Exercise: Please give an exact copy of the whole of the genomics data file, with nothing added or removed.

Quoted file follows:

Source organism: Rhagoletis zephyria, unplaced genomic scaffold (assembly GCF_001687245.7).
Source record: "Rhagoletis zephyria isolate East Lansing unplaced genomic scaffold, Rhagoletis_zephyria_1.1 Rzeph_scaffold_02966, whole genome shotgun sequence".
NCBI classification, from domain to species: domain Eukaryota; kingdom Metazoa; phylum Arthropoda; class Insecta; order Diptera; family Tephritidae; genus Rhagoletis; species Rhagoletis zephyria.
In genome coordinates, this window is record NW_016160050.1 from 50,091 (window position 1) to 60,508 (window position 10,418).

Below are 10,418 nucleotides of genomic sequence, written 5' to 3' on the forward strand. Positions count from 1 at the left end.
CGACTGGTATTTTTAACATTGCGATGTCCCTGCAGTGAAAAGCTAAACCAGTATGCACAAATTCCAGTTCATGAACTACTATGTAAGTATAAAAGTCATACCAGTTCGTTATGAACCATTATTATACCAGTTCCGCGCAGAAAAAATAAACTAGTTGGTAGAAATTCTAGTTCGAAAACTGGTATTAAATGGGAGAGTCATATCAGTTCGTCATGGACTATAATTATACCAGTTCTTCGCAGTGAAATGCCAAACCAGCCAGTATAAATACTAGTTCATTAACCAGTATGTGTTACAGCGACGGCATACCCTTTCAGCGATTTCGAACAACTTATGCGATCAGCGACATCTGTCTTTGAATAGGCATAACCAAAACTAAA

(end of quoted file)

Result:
Source organism: Rhagoletis zephyria, unplaced genomic scaffold (assembly GCF_001687245.7).
Source record: "Rhagoletis zephyria isolate East Lansing unplaced genomic scaffold, Rhagoletis_zephyria_1.1 Rzeph_scaffold_02966, whole genome shotgun sequence".
NCBI classification, from domain to species: domain Eukaryota; kingdom Metazoa; phylum Arthropoda; class Insecta; order Diptera; family Tephritidae; genus Rhagoletis; species Rhagoletis zephyria.
In genome coordinates, this window is record NW_016160050.1 from 50,091 (window position 1) to 60,508 (window position 10,418).

Below are 10,418 nucleotides of genomic sequence, written 5' to 3' on the forward strand. Positions count from 1 at the left end.
CGACTGGTATTTTTAACATTGCGATGTCCCTGCAGTGAAAAGCTAAACCAGTATGCACAAATTCCAGTTCATGAACTACTATGTAAGTATAAAAGTCATACCAGTTCGTTATGAACCATTATTATACCAGTTCCGCGCAGAAAAAATAAACTAGTTGGTAGAAATTCTAGTTCGAAAACTGGTATTAAATGGGAGAGTCATATCAGTTCGTCATGGACTATAATTATACCAGTTCTTCGCAGTGAAATGCCAAACCAGCCAGTATAAATACTAGTTCATTAACCAGTATGTGTTACAGCGACGGCATACCCTTTCAGCGATTTCGAACAACTTATGCGATCAGCGACATCTGTCTTTGAATAGGCATAACCAAAACTAAA